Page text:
Summertime Happy Hour: Fresh Tomato and Feta Bruschetta

Every time we go to the beach, I’m in charge of happy hour. It’s become such a tradition that my family doesn’t do it if I’m not there. It’s nice to have a purpose, I guess.

I enjoy a happy hour on a normal day, but it’s especially significant on the porch, at the beach, during vacation. You can sip a cool, refreshing cocktail, nibble on something savory and soak up the atmosphere — whether it’s watching the ant-farm family across the street or just enjoying a nice breeze blowing in from the ocean.

Continuing in the vein of my beach recap, I thought I’d share some of my go-to happy hour concoctions. I often make a batch of pimento cheese, whether we eat it for happy hour or not. It’s just there, for a snack, for sandwiches at lunch or for appetizers in a pinch. My favorite, though, is fresh tomato and feta bruschetta. Hey, that rhymed! I’ve made classic tomato bruschetta before, and I love it. But I really have to give credit to my stepmother, or maybe to a friend of hers, for this recipe since I wouldn’t have thought to add feta cheese. It really makes all the difference.

I tend not to measure, but I’ve tried to include some detailed instructions on how I put it all together. The tomato topping on top of crunchy, toasted bread speaks of summer to me: juicy, vine-ripened tomatoes, fresh lemon and basil and that salty bite of feta cheese. It’s really hard not to eat the whole plate and just call that dinner.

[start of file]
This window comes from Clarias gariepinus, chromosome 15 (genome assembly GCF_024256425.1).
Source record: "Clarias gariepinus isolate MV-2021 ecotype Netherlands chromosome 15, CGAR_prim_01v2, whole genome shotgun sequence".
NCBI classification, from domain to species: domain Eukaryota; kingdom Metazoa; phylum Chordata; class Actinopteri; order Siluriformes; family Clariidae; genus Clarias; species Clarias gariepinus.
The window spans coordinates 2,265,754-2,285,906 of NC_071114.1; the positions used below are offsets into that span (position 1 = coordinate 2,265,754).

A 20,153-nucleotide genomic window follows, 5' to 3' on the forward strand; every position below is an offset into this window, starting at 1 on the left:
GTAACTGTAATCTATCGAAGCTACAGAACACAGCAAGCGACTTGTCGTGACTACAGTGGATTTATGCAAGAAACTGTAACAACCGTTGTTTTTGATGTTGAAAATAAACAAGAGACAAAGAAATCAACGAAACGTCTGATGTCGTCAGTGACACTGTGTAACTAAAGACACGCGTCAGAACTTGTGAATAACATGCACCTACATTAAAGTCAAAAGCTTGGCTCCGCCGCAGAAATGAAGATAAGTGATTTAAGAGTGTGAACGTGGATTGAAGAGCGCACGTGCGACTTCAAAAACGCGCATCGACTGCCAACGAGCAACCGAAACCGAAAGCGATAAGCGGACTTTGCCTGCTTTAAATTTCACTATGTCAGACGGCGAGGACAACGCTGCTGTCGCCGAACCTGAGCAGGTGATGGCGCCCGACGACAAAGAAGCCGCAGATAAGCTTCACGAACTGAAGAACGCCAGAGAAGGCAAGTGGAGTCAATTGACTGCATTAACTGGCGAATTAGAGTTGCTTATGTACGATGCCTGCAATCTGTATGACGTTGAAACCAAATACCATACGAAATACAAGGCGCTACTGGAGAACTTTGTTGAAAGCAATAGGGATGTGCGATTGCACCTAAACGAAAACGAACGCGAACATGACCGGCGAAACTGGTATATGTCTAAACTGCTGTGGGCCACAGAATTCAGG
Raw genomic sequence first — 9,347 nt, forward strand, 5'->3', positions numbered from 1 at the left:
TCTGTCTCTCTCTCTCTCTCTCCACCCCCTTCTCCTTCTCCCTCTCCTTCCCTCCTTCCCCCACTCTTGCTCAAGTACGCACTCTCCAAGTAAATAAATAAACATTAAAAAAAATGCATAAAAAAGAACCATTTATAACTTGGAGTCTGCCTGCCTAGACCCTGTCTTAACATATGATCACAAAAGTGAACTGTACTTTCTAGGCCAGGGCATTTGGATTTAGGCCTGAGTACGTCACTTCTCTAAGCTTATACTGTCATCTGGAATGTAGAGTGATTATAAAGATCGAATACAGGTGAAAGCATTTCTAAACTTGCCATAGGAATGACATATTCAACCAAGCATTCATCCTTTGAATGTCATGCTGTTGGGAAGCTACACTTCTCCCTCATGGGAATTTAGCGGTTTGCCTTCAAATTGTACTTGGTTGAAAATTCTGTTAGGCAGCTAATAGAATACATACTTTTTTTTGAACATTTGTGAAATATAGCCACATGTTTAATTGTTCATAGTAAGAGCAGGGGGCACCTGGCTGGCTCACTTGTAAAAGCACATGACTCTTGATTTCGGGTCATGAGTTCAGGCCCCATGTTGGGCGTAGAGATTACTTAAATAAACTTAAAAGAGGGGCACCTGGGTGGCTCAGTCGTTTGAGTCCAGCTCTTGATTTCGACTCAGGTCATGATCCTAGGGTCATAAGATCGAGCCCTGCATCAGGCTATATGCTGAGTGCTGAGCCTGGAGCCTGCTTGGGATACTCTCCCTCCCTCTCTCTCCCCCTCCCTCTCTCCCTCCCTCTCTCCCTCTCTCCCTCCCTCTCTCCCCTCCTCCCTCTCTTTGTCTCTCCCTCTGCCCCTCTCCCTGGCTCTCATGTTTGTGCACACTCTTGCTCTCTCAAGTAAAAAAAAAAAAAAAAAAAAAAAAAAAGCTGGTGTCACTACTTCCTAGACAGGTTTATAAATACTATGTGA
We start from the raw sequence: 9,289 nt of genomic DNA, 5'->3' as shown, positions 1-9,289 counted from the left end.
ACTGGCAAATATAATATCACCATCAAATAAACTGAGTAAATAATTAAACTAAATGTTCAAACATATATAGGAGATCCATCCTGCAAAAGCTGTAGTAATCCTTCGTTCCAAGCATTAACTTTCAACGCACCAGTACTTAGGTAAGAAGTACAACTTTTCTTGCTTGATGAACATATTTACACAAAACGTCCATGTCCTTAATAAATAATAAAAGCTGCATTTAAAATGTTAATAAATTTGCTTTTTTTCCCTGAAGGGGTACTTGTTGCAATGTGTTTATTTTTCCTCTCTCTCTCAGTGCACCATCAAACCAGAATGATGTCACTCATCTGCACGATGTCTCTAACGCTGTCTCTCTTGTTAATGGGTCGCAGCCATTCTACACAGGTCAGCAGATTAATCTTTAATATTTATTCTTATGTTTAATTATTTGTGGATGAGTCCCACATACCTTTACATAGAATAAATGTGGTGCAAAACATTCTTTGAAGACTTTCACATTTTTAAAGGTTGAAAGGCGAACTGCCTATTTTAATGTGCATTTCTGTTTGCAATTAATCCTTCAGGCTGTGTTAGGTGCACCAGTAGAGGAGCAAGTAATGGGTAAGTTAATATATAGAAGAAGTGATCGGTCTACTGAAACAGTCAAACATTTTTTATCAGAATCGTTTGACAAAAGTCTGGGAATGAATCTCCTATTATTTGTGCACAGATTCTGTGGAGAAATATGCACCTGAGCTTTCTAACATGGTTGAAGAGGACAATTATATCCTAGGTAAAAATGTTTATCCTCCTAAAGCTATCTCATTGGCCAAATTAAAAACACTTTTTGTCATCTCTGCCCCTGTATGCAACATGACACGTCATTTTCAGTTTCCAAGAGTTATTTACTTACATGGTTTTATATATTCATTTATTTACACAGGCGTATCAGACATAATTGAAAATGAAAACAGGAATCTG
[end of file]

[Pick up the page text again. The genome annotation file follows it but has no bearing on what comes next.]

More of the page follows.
Fresh Tomato Bruschetta

For the topping:

2 medium vine-ripened tomatoes, diced
Juice and zest of 1/2 lemon
1 tablespoon chopped, fresh basil (3-5 leaves)
1/2 garlic clove, finely diced or grated
1 oz (or a couple slices off a 6-oz block) feta cheese, crumbled
1-2 tablespoons good olive oil
dash of salt and pepper

Mix all of these ingredients in a bowl and set it aside to let the flavors co-mingle while you prepare the bread.

For the bread:

I buy a loaf of the “take and bake” french baguette that several groceries near me carry. Hopefully you can find that too, or just buy a regular baguette. Slice it thinly, between 1/2 to 1/4 inch — you don’t want it too thin or you won’t be able to pick it up once the topping’s loaded on it.

Turn your oven’s broiler to high and place the slices on a baking sheet. Drizzle a slight bit of olive oil over each one, and if you feel like it, rub the oil over the surface with your finger. If you don’t feel like it, no worries. Once the broiler has heated, put the sheet in the oven. Now, this is very important: do. not. walk. away. The bread can burn in an instant, even if you’re watching it like a hawk. When the tops look brown, remove the baking sheet and flip all the pieces over. Put them back in the oven and continue to watch until the other sides are brown. They may take about 1-2 minutes under the broiler.

Remove the bread from the oven and transfer the slices to a plate. With a fork (to drain the juice) or a spoon, top the bread with mounds of the tomato mixture, and serve.


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